The United States hit its debt limit -- or the debt ceiling -- on May 19. Since then, the Treasury Department has been relying on what it calls 'extraordinary measures' -- accounting gimmicks, really -- to ensure the U.S. can pay the bills it’s racked up.
This won’t work forever. Last week, Treasury Secretary Jack Lew said we’ll be back up against that ceiling at some point in mid-October. Predicting that with any more specificity is difficult.
“The biggest piece of unpredictability is revenues, really,” says Loren Adler, research director for the Committee for a Responsible Federal Budget. “Spending, actually, is relatively straightforward.”
While most Americans pay their taxes once a year, some folks pay every quarter. These are taxes on capital gains, for instance.
“It’s generally wealthier people who are making these payments, which is part of what makes it highly unpredictable,” Adler says. “And large sums of money. So, we’re talking about tens of billions of dollars here.”
Those quarterly taxes were due last week, so the Treasury Department is trying to add up what came in.
On the expense side of the ledger, there are plenty of payments the government makes regularly, like a $75 billion payment to military pensions next month.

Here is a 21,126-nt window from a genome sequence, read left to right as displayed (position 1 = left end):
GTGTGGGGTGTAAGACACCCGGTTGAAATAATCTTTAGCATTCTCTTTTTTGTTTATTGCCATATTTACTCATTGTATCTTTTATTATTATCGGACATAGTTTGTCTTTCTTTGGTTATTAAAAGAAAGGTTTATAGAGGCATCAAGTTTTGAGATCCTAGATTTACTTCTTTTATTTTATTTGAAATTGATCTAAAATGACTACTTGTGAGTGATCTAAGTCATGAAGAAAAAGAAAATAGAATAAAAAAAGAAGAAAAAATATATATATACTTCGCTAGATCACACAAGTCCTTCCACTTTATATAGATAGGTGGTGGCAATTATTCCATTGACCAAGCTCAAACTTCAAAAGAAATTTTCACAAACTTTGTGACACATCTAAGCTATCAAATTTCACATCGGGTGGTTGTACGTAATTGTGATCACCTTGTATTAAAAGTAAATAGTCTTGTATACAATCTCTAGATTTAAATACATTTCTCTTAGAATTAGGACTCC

But according to Michael Linden, the managing director for economic policy at the Center for American Progress, there are expenses the government just can’t anticipate.
“The unexpected is, by definition, unexpected,” he says. “A disaster, a flood, an unforeseen military action.”
For something unexpected to affect the bottom line, it would have to be major and it would have to last a long time. Strikes on Syria, for example, probably wouldn’t affect the calculation, because something like that is baked into the Pentagon budget.
The same thing is true of FEMA’s budget, says Alison Fraser is with the Heritage Foundation.
“Well, you’d have to have something really major and unforeseen, like a Hurricane Katrina kind of thing.”
If there were a disaster of that scale, the government would have to mobilize a lot of resources quickly.
Outside analysts have done their own calculations, and they predict those extraordinary measures won’t work anymore at some point between October 18 and November 5.
According to June O’Neill, who used to head the Congressional Budget Office, the Treasury Department likely has a narrower estimate because it has access to more data.
“They’re not going to announce it to the world, you know, because it has so much political significance,” she says.
With apologies to Samuel Johnson, nothing focuses the mind like a deadline. Of course in this case, no one can say for sure when that deadline is.